Q: Why are my orchid leaves turning yellow and drying up? The plants are located in the bathtub where they get sun daily from the south and west window.
A: While it is normal for the oldest leaves of moth orchids (Phalaenopsis) to turn yellow and dry up as they age, when there is uniform yellowing and shriveling of newer leaves, it is a sign of distress. The shriveling suggests there is a lack of water reaching the leaves. Check the root system of your plant. If the roots are in poor condition, they cannot take up water. Overwatering can cause roots to rot. If you haven’t repotted your orchid in a couple years, the potting medium may have broken down and become too dense to allow for good drainage. Bacterial rot also can occur if water is allowed to sit around the center shoot or in the leaf sheaths for a long period of time. Water only in the morning so that your plants can dry out by nightfall. Never let them stand in water and keep the plants in a location where they can get good air circulation, indirect light, and a warm daytime temperature above 75F. Watering instructions can be found in our orchid care video.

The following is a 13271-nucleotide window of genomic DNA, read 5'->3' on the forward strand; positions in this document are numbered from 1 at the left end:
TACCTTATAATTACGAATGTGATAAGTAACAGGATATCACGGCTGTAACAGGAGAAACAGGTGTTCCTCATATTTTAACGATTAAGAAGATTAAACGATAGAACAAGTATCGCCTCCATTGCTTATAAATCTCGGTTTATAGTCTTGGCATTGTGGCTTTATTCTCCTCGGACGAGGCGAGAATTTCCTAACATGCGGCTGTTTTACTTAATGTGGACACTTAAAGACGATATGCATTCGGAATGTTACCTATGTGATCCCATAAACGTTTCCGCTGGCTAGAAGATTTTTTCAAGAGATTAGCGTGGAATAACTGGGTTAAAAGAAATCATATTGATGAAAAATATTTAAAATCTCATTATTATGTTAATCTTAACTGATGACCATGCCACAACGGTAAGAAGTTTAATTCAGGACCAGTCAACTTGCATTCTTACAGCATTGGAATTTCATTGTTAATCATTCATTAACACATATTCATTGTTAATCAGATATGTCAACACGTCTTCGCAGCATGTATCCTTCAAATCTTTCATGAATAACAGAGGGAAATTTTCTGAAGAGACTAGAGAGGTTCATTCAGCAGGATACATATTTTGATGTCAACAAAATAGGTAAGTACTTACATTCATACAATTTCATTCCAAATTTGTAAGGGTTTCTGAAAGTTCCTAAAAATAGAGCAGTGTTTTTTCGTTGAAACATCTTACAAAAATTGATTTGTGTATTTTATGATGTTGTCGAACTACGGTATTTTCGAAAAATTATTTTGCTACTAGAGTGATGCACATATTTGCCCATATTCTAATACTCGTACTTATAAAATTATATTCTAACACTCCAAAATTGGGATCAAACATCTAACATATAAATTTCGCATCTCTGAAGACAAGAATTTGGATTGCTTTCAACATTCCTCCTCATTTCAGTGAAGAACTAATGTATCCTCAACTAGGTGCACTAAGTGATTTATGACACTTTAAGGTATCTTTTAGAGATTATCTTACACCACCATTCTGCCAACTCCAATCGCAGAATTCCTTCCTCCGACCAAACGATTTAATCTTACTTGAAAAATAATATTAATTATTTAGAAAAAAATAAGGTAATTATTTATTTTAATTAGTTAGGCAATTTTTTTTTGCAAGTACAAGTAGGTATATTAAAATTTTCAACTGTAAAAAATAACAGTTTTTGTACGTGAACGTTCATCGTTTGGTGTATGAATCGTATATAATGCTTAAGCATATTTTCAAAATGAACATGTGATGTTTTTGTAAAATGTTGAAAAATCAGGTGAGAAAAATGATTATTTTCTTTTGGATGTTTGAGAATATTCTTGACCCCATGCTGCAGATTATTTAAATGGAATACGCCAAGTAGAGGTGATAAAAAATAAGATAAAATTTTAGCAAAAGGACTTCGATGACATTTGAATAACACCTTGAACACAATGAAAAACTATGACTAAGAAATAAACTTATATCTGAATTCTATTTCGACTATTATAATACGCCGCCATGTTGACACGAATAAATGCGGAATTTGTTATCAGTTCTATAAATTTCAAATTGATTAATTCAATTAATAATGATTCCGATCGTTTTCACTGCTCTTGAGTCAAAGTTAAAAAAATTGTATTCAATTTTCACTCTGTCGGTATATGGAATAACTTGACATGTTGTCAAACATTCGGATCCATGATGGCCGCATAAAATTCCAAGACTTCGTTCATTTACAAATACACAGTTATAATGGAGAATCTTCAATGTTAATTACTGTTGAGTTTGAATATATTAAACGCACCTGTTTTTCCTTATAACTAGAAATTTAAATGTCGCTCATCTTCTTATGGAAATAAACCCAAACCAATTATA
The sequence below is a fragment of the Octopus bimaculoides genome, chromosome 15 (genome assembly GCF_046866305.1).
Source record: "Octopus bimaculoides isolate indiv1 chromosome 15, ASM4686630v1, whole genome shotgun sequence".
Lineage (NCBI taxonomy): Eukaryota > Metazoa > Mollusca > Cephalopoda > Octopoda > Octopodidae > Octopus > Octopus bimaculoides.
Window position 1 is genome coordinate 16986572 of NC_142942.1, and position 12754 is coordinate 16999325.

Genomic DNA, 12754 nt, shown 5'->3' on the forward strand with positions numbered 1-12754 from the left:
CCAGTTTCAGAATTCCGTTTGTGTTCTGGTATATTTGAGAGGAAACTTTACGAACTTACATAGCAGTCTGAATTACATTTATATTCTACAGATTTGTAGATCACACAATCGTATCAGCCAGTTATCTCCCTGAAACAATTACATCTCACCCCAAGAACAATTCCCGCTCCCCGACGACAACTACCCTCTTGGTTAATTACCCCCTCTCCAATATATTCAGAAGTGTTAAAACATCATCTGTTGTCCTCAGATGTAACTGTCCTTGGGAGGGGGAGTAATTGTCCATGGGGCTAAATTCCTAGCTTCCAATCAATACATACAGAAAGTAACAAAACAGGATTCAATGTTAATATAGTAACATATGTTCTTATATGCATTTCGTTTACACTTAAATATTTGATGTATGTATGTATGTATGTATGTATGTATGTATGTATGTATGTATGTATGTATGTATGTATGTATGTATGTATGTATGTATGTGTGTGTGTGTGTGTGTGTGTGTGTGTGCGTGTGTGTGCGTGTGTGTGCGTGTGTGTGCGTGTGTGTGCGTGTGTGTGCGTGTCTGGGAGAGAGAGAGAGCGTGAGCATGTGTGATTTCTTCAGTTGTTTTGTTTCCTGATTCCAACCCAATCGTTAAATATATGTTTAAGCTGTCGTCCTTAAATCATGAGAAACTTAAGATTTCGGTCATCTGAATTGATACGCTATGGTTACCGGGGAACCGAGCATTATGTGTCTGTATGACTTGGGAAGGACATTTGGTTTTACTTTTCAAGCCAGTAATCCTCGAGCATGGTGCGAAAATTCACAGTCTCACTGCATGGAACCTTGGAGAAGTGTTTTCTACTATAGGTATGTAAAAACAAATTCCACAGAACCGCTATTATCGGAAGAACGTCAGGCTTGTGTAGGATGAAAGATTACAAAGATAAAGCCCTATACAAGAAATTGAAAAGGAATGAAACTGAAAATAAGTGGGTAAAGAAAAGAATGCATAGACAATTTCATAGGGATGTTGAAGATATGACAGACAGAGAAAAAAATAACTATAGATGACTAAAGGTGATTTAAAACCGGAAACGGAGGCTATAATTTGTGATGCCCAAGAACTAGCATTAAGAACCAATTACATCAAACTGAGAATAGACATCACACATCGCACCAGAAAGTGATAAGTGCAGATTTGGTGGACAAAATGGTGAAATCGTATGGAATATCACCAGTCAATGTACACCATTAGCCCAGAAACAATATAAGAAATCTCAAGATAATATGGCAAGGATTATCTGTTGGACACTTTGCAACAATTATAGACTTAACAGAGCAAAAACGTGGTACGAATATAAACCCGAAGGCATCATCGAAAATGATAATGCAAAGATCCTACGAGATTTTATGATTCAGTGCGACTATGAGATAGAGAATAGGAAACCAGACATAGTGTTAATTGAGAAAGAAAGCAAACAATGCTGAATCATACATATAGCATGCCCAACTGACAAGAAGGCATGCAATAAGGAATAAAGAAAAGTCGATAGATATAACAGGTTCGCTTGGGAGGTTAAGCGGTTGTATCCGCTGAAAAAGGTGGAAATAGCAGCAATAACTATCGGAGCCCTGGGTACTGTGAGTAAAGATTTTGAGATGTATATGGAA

See additional information on Phalaenopsis orchid care on the Home & Garden Information Center website.
By Christa K. Carignan, Maryland Certified Professional Horticulturist, Coordinator, University of Maryland Extension Home & Garden Information Center
I try to not comment here because I am not in Maryland. Also, I do not grow Phalaenopsis. (I am guessing that the question is specifically in regard to the orchids in the picture.) Cymbidiums that are very popular here normally get yellowish foliage along with their blooms. In fact, their leaves are sometimes trimmed with scissors to eliminate some of the discoloration (if the whole plants are to be displayed). They can grow like weeds, and those that are too green do not bloom as well as those with some bit of discoloration. Leaves that are shed tend to fall away cleanly and discretely below the viable foliage.